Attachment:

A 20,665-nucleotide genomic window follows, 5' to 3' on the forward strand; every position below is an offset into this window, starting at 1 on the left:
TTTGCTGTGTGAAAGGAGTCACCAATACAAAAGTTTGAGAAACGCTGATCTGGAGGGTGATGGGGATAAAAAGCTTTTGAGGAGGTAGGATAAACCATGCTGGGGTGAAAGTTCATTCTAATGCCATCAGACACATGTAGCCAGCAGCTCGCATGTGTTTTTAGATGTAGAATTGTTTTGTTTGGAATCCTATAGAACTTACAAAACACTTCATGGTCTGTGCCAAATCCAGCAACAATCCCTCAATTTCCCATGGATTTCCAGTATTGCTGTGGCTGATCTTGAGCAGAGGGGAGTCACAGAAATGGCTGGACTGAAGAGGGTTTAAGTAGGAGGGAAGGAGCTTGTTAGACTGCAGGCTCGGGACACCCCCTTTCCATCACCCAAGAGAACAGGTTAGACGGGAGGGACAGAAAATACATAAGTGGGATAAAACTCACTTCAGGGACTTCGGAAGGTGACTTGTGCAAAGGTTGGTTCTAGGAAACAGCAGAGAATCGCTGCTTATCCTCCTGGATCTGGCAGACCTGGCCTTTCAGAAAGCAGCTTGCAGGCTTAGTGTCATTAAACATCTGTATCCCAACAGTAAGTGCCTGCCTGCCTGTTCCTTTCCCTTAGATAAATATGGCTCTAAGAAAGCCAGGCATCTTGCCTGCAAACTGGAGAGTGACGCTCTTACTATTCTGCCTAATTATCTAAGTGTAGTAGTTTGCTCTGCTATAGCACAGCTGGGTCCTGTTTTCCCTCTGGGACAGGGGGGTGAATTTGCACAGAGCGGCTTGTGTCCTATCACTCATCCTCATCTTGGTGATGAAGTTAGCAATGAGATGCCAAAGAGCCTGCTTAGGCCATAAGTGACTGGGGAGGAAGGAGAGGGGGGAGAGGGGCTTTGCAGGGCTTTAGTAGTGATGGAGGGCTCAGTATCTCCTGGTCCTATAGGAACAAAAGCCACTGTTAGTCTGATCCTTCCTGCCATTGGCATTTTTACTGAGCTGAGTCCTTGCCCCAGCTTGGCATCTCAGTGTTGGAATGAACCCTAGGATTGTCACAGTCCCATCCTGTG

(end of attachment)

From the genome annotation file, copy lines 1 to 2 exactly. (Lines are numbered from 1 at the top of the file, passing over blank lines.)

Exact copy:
A 20,665-nucleotide genomic window follows, 5' to 3' on the forward strand; every position below is an offset into this window, starting at 1 on the left:
TTTGCTGTGTGAAAGGAGTCACCAATACAAAAGTTTGAGAAACGCTGATCTGGAGGGTGATGGGGATAAAAAGCTTTTGAGGAGGTAGGATAAACCATGCTGGGGTGAAAGTTCATTCTAATGCCATCAGACACATGTAGCCAGCAGCTCGCATGTGTTTTTAGATGTAGAATTGTTTTGTTTGGAATCCTATAGAACTTACAAAACACTTCATGGTCTGTGCCAAATCCAGCAACAATCCCTCAATTTCCCATGGATTTCCAGTATTGCTGTGGCTGATCTTGAGCAGAGGGGAGTCACAGAAATGGCTGGACTGAAGAGGGTTTAAGTAGGAGGGAAGGAGCTTGTTAGACTGCAGGCTCGGGACACCCCCTTTCCATCACCCAAGAGAACAGGTTAGACGGGAGGGACAGAAAATACATAAGTGGGATAAAACTCACTTCAGGGACTTCGGAAGGTGACTTGTGCAAAGGTTGGTTCTAGGAAACAGCAGAGAATCGCTGCTTATCCTCCTGGATCTGGCAGACCTGGCCTTTCAGAAAGCAGCTTGCAGGCTTAGTGTCATTAAACATCTGTATCCCAACAGTAAGTGCCTGCCTGCCTGTTCCTTTCCCTTAGATAAATATGGCTCTAAGAAAGCCAGGCATCTTGCCTGCAAACTGGAGAGTGACGCTCTTACTATTCTGCCTAATTATCTAAGTGTAGTAGTTTGCTCTGCTATAGCACAGCTGGGTCCTGTTTTCCCTCTGGGACAGGGGGGTGAATTTGCACAGAGCGGCTTGTGTCCTATCACTCATCCTCATCTTGGTGATGAAGTTAGCAATGAGATGCCAAAGAGCCTGCTTAGGCCATAAGTGACTGGGGAGGAAGGAGAGGGGGGAGAGGGGCTTTGCAGGGCTTTAGTAGTGATGGAGGGCTCAGTATCTCCTGGTCCTATAGGAACAAAAGCCACTGTTAGTCTGATCCTTCCTGCCATTGGCATTTTTACTGAGCTGAGTCCTTGCCCCAGCTTGGCATCTCAGTGTTGGAATGAACCCTAGGATTGTCACAGTCCCATCCTGTG